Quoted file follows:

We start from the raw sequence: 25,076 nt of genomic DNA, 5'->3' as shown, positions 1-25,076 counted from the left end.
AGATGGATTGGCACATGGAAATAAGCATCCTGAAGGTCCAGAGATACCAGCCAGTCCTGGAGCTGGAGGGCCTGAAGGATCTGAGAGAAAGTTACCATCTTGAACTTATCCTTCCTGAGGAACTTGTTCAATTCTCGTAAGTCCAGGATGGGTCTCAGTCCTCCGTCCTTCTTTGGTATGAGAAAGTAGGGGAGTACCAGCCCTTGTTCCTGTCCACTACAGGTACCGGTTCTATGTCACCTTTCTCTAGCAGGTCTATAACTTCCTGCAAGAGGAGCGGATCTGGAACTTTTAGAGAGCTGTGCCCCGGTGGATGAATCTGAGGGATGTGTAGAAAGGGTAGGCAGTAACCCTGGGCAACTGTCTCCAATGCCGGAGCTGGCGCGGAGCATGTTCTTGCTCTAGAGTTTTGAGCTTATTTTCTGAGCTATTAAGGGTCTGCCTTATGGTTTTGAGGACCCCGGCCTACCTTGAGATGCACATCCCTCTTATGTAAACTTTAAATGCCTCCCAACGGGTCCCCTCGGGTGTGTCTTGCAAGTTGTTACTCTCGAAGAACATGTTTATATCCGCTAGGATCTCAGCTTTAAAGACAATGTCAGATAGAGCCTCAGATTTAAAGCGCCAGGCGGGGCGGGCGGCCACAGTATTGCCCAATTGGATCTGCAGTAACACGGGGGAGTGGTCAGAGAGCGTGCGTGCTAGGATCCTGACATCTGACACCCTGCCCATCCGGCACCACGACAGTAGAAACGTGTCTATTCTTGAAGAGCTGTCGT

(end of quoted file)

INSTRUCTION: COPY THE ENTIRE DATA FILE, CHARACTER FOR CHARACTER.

We start from the raw sequence: 25,076 nt of genomic DNA, 5'->3' as shown, positions 1-25,076 counted from the left end.
AGATGGATTGGCACATGGAAATAAGCATCCTGAAGGTCCAGAGATACCAGCCAGTCCTGGAGCTGGAGGGCCTGAAGGATCTGAGAGAAAGTTACCATCTTGAACTTATCCTTCCTGAGGAACTTGTTCAATTCTCGTAAGTCCAGGATGGGTCTCAGTCCTCCGTCCTTCTTTGGTATGAGAAAGTAGGGGAGTACCAGCCCTTGTTCCTGTCCACTACAGGTACCGGTTCTATGTCACCTTTCTCTAGCAGGTCTATAACTTCCTGCAAGAGGAGCGGATCTGGAACTTTTAGAGAGCTGTGCCCCGGTGGATGAATCTGAGGGATGTGTAGAAAGGGTAGGCAGTAACCCTGGGCAACTGTCTCCAATGCCGGAGCTGGCGCGGAGCATGTTCTTGCTCTAGAGTTTTGAGCTTATTTTCTGAGCTATTAAGGGTCTGCCTTATGGTTTTGAGGACCCCGGCCTACCTTGAGATGCACATCCCTCTTATGTAAACTTTAAATGCCTCCCAACGGGTCCCCTCGGGTGTGTCTTGCAAGTTGTTACTCTCGAAGAACATGTTTATATCCGCTAGGATCTCAGCTTTAAAGACAATGTCAGATAGAGCCTCAGATTTAAAGCGCCAGGCGGGGCGGGCGGCCACAGTATTGCCCAATTGGATCTGCAGTAACACGGGGGAGTGGTCAGAGAGCGTGCGTGCTAGGATCCTGACATCTGACACCCTGCCCATCCGGCACCACGACAGTAGAAACGTGTCTATTCTTGAAGAGCTGTCGT